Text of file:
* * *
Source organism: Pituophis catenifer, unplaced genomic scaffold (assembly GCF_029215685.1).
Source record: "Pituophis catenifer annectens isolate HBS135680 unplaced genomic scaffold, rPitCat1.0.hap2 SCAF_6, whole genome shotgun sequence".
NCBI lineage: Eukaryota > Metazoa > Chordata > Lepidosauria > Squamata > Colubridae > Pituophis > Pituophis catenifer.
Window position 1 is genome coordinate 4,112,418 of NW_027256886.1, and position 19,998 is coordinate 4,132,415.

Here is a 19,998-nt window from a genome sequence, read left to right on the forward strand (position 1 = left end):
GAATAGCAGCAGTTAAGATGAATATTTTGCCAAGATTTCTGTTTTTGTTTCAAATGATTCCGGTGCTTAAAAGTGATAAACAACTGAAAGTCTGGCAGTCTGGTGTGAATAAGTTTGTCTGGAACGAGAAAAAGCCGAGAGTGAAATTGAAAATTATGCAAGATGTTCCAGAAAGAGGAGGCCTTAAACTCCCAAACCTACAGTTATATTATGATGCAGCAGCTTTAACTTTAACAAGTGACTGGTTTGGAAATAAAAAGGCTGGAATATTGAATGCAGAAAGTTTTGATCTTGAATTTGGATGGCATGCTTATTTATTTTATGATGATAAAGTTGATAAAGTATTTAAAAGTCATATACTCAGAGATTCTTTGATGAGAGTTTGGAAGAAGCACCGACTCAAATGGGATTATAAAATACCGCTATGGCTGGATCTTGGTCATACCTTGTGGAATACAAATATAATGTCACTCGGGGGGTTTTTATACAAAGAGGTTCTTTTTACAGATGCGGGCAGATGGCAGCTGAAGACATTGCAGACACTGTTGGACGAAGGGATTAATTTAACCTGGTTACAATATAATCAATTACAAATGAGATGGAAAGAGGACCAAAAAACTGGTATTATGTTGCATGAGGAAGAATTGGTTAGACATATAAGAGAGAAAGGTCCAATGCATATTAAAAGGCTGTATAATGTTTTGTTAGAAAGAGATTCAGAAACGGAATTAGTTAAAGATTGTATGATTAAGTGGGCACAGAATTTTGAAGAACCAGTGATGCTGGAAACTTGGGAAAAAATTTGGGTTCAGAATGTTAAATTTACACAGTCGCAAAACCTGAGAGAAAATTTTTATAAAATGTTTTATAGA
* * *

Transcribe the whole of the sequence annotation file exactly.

Source organism: Pituophis catenifer, unplaced genomic scaffold (assembly GCF_029215685.1).
Source record: "Pituophis catenifer annectens isolate HBS135680 unplaced genomic scaffold, rPitCat1.0.hap2 SCAF_6, whole genome shotgun sequence".
NCBI lineage: Eukaryota > Metazoa > Chordata > Lepidosauria > Squamata > Colubridae > Pituophis > Pituophis catenifer.
Window position 1 is genome coordinate 4,112,418 of NW_027256886.1, and position 19,998 is coordinate 4,132,415.

Here is a 19,998-nt window from a genome sequence, read left to right on the forward strand (position 1 = left end):
GAATAGCAGCAGTTAAGATGAATATTTTGCCAAGATTTCTGTTTTTGTTTCAAATGATTCCGGTGCTTAAAAGTGATAAACAACTGAAAGTCTGGCAGTCTGGTGTGAATAAGTTTGTCTGGAACGAGAAAAAGCCGAGAGTGAAATTGAAAATTATGCAAGATGTTCCAGAAAGAGGAGGCCTTAAACTCCCAAACCTACAGTTATATTATGATGCAGCAGCTTTAACTTTAACAAGTGACTGGTTTGGAAATAAAAAGGCTGGAATATTGAATGCAGAAAGTTTTGATCTTGAATTTGGATGGCATGCTTATTTATTTTATGATGATAAAGTTGATAAAGTATTTAAAAGTCATATACTCAGAGATTCTTTGATGAGAGTTTGGAAGAAGCACCGACTCAAATGGGATTATAAAATACCGCTATGGCTGGATCTTGGTCATACCTTGTGGAATACAAATATAATGTCACTCGGGGGGTTTTTATACAAAGAGGTTCTTTTTACAGATGCGGGCAGATGGCAGCTGAAGACATTGCAGACACTGTTGGACGAAGGGATTAATTTAACCTGGTTACAATATAATCAATTACAAATGAGATGGAAAGAGGACCAAAAAACTGGTATTATGTTGCATGAGGAAGAATTGGTTAGACATATAAGAGAGAAAGGTCCAATGCATATTAAAAGGCTGTATAATGTTTTGTTAGAAAGAGATTCAGAAACGGAATTAGTTAAAGATTGTATGATTAAGTGGGCACAGAATTTTGAAGAACCAGTGATGCTGGAAACTTGGGAAAAAATTTGGGTTCAGAATGTTAAATTTACACAGTCGCAAAACCTGAGAGAAAATTTTTATAAAATGTTTTATAGA